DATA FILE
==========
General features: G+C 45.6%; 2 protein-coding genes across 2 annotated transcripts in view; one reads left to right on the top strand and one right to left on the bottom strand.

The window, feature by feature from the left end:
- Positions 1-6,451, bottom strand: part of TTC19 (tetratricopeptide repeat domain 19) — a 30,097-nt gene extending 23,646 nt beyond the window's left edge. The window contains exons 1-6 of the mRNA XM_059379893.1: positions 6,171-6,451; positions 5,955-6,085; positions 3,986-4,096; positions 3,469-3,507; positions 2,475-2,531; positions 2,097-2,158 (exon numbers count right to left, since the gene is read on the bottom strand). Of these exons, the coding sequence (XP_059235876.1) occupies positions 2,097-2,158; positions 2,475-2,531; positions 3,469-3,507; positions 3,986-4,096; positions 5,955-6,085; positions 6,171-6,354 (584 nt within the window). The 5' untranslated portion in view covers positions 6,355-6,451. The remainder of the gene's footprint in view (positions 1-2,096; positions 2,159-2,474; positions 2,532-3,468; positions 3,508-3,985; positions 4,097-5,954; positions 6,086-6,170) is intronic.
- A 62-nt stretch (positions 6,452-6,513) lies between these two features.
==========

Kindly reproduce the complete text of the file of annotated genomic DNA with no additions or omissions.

General features: G+C 45.6%; 2 protein-coding genes across 2 annotated transcripts in view; one reads left to right on the top strand and one right to left on the bottom strand.

The window, feature by feature from the left end:
- Positions 1-6,451, bottom strand: part of TTC19 (tetratricopeptide repeat domain 19) — a 30,097-nt gene extending 23,646 nt beyond the window's left edge. The window contains exons 1-6 of the mRNA XM_059379893.1: positions 6,171-6,451; positions 5,955-6,085; positions 3,986-4,096; positions 3,469-3,507; positions 2,475-2,531; positions 2,097-2,158 (exon numbers count right to left, since the gene is read on the bottom strand). Of these exons, the coding sequence (XP_059235876.1) occupies positions 2,097-2,158; positions 2,475-2,531; positions 3,469-3,507; positions 3,986-4,096; positions 5,955-6,085; positions 6,171-6,354 (584 nt within the window). The 5' untranslated portion in view covers positions 6,355-6,451. The remainder of the gene's footprint in view (positions 1-2,096; positions 2,159-2,474; positions 2,532-3,468; positions 3,508-3,985; positions 4,097-5,954; positions 6,086-6,170) is intronic.
- A 62-nt stretch (positions 6,452-6,513) lies between these two features.